The Federal Reserve made a bold move yesterday afternoon by reducing its target for the federal funds rate to a range of between zero percent and 0.25 percent — the lowest range since the Fed began targeting bank overnight lending rates during the late 1990s.
In response to the Fed’s unprecedented move, stocks rocketed higher on Tuesday, with the Dow Jones Industrial Average advancing 360 points (4.2 percent) compared to the prior day’s close.
Although I expect stocks to pull back a bit during the next few days, my research indicates that equity prices will continue to trend higher during the months ahead. That forecast is based primarily on the following factors: Both short-term and long-term interest rates are currently at historic lows as a result of the Federal Reserve’s aggressive monetary actions over the past six months. President-elect Barack Obama has assured Americans that he and the U.S. Congress will enact a government spending program during the coming year that will be "of a size and scope that is necessary to get this economy back on track" and "significant enough that it really gives a jolt to the economy." The housing market is showing signs of bottoming. Sales of existing homes are trending higher over the past four months; inventories of new homes fell to their lowest level since mid-2004; and the 30-year conventional mortgage rate fell last week to its lowest level (5.47 percent) since March 2004. (Mortgage rates will likely continue to decline given that the Federal Reserve recently stated that it plans to purchase up to $500 billion of mortgage securities on the open market). The gap between yields on bonds and yields on equities is currently the widest since at least 1962 (the earliest date for which data is available), which suggests that investors will likely return in droves to the equities market as soon as they see more signs that the U.S. economy is stabilizing.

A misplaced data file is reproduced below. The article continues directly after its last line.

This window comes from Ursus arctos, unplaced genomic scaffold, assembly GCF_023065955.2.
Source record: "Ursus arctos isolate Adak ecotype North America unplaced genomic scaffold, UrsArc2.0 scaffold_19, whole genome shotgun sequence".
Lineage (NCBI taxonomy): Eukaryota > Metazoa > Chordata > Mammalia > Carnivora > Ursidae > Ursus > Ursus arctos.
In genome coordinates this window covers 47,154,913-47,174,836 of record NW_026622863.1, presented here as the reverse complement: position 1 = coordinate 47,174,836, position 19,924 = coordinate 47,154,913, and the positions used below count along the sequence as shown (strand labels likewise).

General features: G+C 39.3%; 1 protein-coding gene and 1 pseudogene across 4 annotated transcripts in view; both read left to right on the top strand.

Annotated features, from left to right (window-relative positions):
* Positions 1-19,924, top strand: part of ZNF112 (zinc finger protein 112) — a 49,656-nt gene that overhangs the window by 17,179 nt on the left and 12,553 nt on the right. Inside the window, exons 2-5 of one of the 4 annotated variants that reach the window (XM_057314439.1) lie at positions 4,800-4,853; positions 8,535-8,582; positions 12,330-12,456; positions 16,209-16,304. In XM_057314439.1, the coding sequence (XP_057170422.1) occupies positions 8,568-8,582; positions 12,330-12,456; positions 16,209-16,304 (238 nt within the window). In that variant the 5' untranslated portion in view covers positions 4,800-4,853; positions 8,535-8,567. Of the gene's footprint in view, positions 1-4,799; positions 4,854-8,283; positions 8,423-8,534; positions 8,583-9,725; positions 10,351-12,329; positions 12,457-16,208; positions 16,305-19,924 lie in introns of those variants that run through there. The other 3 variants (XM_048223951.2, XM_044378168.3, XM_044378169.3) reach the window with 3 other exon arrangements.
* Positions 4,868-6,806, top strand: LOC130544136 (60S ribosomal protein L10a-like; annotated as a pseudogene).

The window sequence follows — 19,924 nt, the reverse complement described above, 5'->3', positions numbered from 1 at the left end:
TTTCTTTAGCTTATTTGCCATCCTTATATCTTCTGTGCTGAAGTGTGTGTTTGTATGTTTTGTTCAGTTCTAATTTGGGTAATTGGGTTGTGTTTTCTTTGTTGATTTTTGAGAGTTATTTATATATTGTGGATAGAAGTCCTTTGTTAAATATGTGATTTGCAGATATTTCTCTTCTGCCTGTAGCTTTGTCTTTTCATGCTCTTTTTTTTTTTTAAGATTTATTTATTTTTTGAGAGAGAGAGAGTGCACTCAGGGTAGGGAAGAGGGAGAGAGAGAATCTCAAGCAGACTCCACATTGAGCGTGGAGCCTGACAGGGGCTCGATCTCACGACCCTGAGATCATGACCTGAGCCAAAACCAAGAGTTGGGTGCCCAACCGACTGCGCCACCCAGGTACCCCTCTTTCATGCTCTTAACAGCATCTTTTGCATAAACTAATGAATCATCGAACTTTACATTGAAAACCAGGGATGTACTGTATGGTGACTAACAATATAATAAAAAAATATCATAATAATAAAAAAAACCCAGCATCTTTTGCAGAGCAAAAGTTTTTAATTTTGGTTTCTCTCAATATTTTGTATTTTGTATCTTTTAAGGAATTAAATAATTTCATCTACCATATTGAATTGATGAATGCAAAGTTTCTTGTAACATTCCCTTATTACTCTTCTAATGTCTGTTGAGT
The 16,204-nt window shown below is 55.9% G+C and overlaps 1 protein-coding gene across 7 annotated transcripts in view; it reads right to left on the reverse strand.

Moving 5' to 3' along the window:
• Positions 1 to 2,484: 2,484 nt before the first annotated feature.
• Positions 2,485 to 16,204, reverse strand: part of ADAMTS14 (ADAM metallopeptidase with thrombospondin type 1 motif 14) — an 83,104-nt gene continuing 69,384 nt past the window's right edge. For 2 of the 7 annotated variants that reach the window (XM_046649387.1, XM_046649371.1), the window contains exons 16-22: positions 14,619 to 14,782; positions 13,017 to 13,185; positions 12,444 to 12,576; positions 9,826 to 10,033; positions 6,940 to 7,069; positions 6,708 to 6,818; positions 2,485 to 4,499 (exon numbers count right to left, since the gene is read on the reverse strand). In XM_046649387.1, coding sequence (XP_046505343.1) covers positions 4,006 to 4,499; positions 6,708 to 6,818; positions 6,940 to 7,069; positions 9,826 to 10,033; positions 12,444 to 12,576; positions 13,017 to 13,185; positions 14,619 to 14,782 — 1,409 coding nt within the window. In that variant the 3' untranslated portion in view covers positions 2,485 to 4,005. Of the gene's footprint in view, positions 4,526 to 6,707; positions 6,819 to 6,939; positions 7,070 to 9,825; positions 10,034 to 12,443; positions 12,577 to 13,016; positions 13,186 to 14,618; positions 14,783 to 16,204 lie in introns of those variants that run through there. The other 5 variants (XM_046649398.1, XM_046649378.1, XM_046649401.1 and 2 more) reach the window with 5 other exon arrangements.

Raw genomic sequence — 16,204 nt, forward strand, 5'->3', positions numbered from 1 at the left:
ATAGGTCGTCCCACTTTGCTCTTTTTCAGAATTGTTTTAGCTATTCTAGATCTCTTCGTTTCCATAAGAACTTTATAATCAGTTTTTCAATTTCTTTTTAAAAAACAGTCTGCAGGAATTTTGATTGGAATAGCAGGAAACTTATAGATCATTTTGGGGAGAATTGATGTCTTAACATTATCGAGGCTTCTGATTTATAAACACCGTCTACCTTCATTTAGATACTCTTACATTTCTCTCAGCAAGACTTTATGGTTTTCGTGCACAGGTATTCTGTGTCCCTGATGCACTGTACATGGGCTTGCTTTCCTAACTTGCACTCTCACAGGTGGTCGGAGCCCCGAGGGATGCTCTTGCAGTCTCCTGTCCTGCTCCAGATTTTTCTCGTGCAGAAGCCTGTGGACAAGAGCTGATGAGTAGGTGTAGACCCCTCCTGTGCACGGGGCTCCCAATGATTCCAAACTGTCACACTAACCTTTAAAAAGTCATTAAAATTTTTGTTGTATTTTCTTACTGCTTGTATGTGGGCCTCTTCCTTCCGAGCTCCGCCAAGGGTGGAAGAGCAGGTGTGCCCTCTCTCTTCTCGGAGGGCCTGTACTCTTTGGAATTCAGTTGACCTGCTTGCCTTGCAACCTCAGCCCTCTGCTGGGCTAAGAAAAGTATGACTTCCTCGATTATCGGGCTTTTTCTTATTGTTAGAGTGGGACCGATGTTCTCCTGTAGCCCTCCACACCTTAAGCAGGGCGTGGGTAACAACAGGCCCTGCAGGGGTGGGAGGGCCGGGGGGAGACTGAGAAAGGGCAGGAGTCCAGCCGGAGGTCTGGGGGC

In its statement to the press regarding yesterday’s interest rates cut, the Fed said that it will “employ all available tools to promote the resumption of sustainable economic growth and to preserve price stability” and that it will maintain short-term interest rates at low levels “for some time.”
Additionally, the Fed stated that “early next year” it will “facilitate the extension of credit to households and small businesses.” That statement suggests that even if banks continue to tighten their lending standards, the Fed will implement actions to increase lending.
Meanwhile, numerous other developments indicate that the current recession will end by next June and that the U.S. economy will expand rapidly during the third quarter of 2009. I plan to discuss some of those developments in my next article in this space.
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